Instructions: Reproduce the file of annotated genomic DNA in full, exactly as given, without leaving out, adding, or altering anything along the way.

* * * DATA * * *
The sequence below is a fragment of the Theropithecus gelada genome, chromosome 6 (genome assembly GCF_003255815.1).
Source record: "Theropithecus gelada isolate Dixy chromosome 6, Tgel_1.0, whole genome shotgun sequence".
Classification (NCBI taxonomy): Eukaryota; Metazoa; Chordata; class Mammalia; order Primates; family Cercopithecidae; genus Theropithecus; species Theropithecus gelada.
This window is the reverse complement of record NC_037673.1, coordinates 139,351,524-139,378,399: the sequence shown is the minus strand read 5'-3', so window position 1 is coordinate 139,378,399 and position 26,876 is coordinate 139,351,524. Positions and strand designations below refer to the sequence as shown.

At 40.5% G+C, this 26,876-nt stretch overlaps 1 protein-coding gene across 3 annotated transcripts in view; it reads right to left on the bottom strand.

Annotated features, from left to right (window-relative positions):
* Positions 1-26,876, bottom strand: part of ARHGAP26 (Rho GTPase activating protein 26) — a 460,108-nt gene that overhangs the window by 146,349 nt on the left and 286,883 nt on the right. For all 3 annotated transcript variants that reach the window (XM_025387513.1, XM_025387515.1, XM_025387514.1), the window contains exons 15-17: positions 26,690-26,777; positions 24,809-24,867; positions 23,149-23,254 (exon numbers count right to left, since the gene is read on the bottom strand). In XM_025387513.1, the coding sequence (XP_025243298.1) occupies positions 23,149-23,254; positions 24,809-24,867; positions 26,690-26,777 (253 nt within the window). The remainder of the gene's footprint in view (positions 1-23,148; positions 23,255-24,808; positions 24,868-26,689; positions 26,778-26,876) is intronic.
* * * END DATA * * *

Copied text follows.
The sequence below is a fragment of the Theropithecus gelada genome, chromosome 6 (genome assembly GCF_003255815.1).
Source record: "Theropithecus gelada isolate Dixy chromosome 6, Tgel_1.0, whole genome shotgun sequence".
Classification (NCBI taxonomy): Eukaryota; Metazoa; Chordata; class Mammalia; order Primates; family Cercopithecidae; genus Theropithecus; species Theropithecus gelada.
This window is the reverse complement of record NC_037673.1, coordinates 139,351,524-139,378,399: the sequence shown is the minus strand read 5'-3', so window position 1 is coordinate 139,378,399 and position 26,876 is coordinate 139,351,524. Positions and strand designations below refer to the sequence as shown.

At 40.5% G+C, this 26,876-nt stretch overlaps 1 protein-coding gene across 3 annotated transcripts in view; it reads right to left on the bottom strand.

Annotated features, from left to right (window-relative positions):
* Positions 1-26,876, bottom strand: part of ARHGAP26 (Rho GTPase activating protein 26) — a 460,108-nt gene that overhangs the window by 146,349 nt on the left and 286,883 nt on the right. For all 3 annotated transcript variants that reach the window (XM_025387513.1, XM_025387515.1, XM_025387514.1), the window contains exons 15-17: positions 26,690-26,777; positions 24,809-24,867; positions 23,149-23,254 (exon numbers count right to left, since the gene is read on the bottom strand). In XM_025387513.1, the coding sequence (XP_025243298.1) occupies positions 23,149-23,254; positions 24,809-24,867; positions 26,690-26,777 (253 nt within the window). The remainder of the gene's footprint in view (positions 1-23,148; positions 23,255-24,808; positions 24,868-26,689; positions 26,778-26,876) is intronic.